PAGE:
Chinese buyers snapped up more than 140,000 live Canadian lobsters within 24 hours last week through a Beijing-based online retailer, and the demand can only grow, says a New Brunswick supplier.
The live lobsters came from a variety of sources for the sale July 14 on jd.com, one of the largest e-commerce websites in the world.
'They believe if they are alive and are of good quality, they are from Canada.' - Nathan Song, Bay Shore Lobster
According to a news release from the company, the surge in lobster purchases was part of a sale promoting fresh food from Canada, which also included cherries and blueberries among the offerings.
"They want 10,000 pounds a day," said Nathan Song, director of the New Brunswick-based Bay Shore Lobster Ltd., one of the suppliers for the website. "The first stage of the promotion is five days a week, so that's around 50,000 pounds from just us."
Song, who was born in China, said the country has recently emerged as a lucrative market for lobster. Restaurant owners and home chefs alike hold Canadian lobster in high regard, so much so, they are willing to pay a heavy premium on shipping, he said.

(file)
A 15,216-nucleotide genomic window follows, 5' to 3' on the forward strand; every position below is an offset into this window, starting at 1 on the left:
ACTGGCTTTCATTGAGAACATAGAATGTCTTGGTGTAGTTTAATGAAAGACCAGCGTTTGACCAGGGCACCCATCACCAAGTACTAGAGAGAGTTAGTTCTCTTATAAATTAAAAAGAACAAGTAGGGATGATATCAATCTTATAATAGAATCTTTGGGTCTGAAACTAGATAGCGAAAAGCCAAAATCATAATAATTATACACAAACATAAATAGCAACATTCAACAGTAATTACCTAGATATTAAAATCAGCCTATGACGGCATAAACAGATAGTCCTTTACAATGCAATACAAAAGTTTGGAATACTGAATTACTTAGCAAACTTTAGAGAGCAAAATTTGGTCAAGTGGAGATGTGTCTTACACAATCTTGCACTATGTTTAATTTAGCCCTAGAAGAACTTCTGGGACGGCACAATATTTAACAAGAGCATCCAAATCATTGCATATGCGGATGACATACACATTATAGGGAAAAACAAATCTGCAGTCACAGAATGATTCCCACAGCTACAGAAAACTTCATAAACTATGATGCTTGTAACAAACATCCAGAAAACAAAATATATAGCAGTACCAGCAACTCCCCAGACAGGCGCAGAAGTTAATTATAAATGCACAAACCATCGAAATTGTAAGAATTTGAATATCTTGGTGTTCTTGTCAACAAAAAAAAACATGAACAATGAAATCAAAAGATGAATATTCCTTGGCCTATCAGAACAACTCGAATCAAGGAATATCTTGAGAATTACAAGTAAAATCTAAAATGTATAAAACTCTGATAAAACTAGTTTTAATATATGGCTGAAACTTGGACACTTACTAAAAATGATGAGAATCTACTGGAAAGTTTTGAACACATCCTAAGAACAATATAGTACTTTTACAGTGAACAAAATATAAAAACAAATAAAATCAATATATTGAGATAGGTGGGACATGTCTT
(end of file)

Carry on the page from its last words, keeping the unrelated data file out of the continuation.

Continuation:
"The people in China like the live ones," Song said. "They believe if they are alive and are of good quality, they are from Canada. So people will pay more money than for other countries' [lobsters]."
Normally, Bay Shore catches enough lobster to have a year-round supply, but with the Chinese demand, the company in Back Bay could sell out by October, Song said.
Premier Brian Gallant paid a visit to executives of the website, which is host to 236 million active users, in Beijing last October to promote New Brunswick-based food products.
The Canadian promotion coincides with an event at JD headquarters, where a "Canadian fresh food pavilion" is serving samples of lobster, blueberries and cherries. At the end of July, JD will be holding seminars in Toronto, Montreal and Vancouver for businesses interested in selling products through jd.com.
Song said it is no secret China is a powerful buyer, but the opportunity for wider distribution there is often forgotten about.
"We have 1.4 billion people, and the live lobster market is only open to about five per cent of the main country now," he said. "There is lots of opportunity to open an even wider market."
China is the second biggest importer of Canadian lobster next to America. Demand for the crustacean in China has more than quadrupled since 2011, going from buying about $27.5 million worth of lobster that year to about $162.8 million in 2016.
Geoff Irvine, executive director of the Lobster Council of Canada, said exports of lobster to China have rapidly increased "in the last six or eight years," although there are some catches to the success.
"There's a debate in the Canadian industry about the profitability of the e-commerce channel," Irvine said. "The demand is good, but they don't return the best prices. It's a volume market, not a value market."
However, Irvine said, if a facility is able to produce high volumes of lobster, China's burgeoning middle class can provides the demand for a huge supply of Atlantic Lobster.